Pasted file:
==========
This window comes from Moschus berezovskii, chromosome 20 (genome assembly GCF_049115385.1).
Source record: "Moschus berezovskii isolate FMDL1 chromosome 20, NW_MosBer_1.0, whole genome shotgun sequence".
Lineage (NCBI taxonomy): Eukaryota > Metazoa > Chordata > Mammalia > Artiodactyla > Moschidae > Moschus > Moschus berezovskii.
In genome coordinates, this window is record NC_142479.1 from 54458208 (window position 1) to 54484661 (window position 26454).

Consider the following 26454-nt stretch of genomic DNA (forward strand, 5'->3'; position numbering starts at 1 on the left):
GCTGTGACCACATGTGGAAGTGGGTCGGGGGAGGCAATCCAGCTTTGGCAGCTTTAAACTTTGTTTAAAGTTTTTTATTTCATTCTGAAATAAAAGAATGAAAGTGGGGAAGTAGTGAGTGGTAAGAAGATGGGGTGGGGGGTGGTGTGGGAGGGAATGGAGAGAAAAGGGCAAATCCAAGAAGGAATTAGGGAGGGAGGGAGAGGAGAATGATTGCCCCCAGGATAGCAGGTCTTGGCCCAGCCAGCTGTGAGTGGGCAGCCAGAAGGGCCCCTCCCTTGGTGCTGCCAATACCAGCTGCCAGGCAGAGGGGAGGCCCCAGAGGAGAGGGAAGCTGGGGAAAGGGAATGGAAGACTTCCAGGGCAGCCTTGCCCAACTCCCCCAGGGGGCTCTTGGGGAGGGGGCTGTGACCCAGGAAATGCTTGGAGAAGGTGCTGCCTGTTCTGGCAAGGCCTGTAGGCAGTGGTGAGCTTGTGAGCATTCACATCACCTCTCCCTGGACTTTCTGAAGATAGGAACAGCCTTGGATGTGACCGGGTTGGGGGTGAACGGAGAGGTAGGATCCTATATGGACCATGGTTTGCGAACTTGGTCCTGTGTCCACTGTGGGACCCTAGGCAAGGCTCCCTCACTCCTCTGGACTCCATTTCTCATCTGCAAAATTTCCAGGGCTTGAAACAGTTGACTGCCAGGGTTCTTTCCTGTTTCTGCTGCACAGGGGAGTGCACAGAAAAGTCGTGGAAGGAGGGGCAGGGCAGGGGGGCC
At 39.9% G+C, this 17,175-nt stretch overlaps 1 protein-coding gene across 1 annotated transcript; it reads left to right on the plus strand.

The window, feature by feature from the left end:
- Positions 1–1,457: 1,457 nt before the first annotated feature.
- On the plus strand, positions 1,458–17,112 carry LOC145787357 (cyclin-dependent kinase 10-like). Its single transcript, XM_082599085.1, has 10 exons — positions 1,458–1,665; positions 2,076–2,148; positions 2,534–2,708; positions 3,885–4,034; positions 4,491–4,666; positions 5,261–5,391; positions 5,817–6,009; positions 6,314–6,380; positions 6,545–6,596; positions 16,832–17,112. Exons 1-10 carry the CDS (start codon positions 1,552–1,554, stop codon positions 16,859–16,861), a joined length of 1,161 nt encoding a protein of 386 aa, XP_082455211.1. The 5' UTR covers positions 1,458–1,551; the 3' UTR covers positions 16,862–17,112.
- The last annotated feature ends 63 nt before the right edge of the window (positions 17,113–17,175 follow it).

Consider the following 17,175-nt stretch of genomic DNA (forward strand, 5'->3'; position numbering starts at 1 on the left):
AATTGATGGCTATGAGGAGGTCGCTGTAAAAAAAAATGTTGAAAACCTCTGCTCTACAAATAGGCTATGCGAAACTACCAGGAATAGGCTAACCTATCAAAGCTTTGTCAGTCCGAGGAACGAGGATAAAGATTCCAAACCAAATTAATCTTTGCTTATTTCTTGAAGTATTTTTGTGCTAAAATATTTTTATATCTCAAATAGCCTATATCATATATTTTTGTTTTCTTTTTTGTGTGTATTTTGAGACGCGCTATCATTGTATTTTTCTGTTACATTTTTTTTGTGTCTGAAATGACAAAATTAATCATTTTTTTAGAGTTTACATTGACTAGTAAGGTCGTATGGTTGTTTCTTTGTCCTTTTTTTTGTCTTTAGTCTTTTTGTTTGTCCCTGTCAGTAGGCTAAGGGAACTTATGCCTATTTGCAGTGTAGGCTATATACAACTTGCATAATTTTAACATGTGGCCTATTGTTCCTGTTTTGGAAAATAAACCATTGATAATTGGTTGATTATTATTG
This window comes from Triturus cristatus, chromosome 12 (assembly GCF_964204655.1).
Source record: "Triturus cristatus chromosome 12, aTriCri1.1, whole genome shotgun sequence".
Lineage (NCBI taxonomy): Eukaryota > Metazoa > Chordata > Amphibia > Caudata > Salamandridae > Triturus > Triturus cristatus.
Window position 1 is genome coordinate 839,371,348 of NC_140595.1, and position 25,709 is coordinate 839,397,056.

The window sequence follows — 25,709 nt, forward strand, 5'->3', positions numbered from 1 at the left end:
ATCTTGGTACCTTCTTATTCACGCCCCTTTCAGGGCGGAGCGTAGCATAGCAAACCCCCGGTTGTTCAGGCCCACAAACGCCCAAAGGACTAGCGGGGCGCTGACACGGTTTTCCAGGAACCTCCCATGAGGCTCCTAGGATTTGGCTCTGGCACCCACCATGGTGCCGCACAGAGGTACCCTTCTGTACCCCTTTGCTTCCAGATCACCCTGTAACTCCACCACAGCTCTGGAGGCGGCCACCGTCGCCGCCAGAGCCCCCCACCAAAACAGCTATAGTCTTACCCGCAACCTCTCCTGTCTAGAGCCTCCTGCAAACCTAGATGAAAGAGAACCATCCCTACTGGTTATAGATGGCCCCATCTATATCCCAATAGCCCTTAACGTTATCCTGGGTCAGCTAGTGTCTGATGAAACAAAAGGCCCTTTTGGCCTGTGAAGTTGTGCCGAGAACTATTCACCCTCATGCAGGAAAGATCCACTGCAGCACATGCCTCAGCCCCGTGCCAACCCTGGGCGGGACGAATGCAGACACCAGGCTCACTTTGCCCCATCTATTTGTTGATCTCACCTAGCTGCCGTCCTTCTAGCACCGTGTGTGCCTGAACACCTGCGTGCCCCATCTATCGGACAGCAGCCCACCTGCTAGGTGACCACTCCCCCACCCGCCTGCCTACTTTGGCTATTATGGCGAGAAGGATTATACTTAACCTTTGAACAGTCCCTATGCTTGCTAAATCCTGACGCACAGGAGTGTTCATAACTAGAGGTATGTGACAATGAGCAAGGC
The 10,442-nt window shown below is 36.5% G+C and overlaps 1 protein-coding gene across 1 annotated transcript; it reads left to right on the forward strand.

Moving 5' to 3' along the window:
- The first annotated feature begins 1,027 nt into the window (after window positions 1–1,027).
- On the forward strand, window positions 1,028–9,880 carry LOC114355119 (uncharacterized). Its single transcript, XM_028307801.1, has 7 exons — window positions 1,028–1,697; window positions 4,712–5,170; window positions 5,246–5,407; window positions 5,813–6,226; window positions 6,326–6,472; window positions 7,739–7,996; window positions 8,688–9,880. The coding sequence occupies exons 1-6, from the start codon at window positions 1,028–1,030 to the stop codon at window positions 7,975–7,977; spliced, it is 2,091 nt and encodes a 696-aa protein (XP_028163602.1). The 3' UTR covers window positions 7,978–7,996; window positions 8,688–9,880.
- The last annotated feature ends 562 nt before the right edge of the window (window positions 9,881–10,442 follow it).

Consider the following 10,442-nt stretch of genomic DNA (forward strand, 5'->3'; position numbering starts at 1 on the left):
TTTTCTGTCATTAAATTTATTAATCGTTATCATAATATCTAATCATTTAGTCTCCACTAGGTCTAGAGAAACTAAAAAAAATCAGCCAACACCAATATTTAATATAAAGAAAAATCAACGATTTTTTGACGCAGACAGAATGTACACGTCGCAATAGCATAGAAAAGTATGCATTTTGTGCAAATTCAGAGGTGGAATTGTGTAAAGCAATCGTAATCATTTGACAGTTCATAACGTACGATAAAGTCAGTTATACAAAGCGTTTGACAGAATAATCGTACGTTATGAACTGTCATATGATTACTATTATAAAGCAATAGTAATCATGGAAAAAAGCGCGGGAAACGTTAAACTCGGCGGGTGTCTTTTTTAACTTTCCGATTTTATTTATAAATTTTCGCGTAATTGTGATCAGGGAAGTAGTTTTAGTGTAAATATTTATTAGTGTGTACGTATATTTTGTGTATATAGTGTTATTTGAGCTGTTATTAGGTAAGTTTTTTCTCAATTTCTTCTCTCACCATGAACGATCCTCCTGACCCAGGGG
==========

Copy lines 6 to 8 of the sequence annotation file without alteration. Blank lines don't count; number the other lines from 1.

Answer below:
GCTGTGACCACATGTGGAAGTGGGTCGGGGGAGGCAATCCAGCTTTGGCAGCTTTAAACTTTGTTTAAAGTTTTTTATTTCATTCTGAAATAAAAGAATGAAAGTGGGGAAGTAGTGAGTGGTAAGAAGATGGGGTGGGGGGTGGTGTGGGAGGGAATGGAGAGAAAAGGGCAAATCCAAGAAGGAATTAGGGAGGGAGGGAGAGGAGAATGATTGCCCCCAGGATAGCAGGTCTTGGCCCAGCCAGCTGTGAGTGGGCAGCCAGAAGGGCCCCTCCCTTGGTGCTGCCAATACCAGCTGCCAGGCAGAGGGGAGGCCCCAGAGGAGAGGGAAGCTGGGGAAAGGGAATGGAAGACTTCCAGGGCAGCCTTGCCCAACTCCCCCAGGGGGCTCTTGGGGAGGGGGCTGTGACCCAGGAAATGCTTGGAGAAGGTGCTGCCTGTTCTGGCAAGGCCTGTAGGCAGTGGTGAGCTTGTGAGCATTCACATCACCTCTCCCTGGACTTTCTGAAGATAGGAACAGCCTTGGATGTGACCGGGTTGGGGGTGAACGGAGAGGTAGGATCCTATATGGACCATGGTTTGCGAACTTGGTCCTGTGTCCACTGTGGGACCCTAGGCAAGGCTCCCTCACTCCTCTGGACTCCATTTCTCATCTGCAAAATTTCCAGGGCTTGAAACAGTTGACTGCCAGGGTTCTTTCCTGTTTCTGCTGCACAGGGGAGTGCACAGAAAAGTCGTGGAAGGAGGGGCAGGGCAGGGGGGCC
At 39.9% G+C, this 17,175-nt stretch overlaps 1 protein-coding gene across 1 annotated transcript; it reads left to right on the plus strand.

The window, feature by feature from the left end: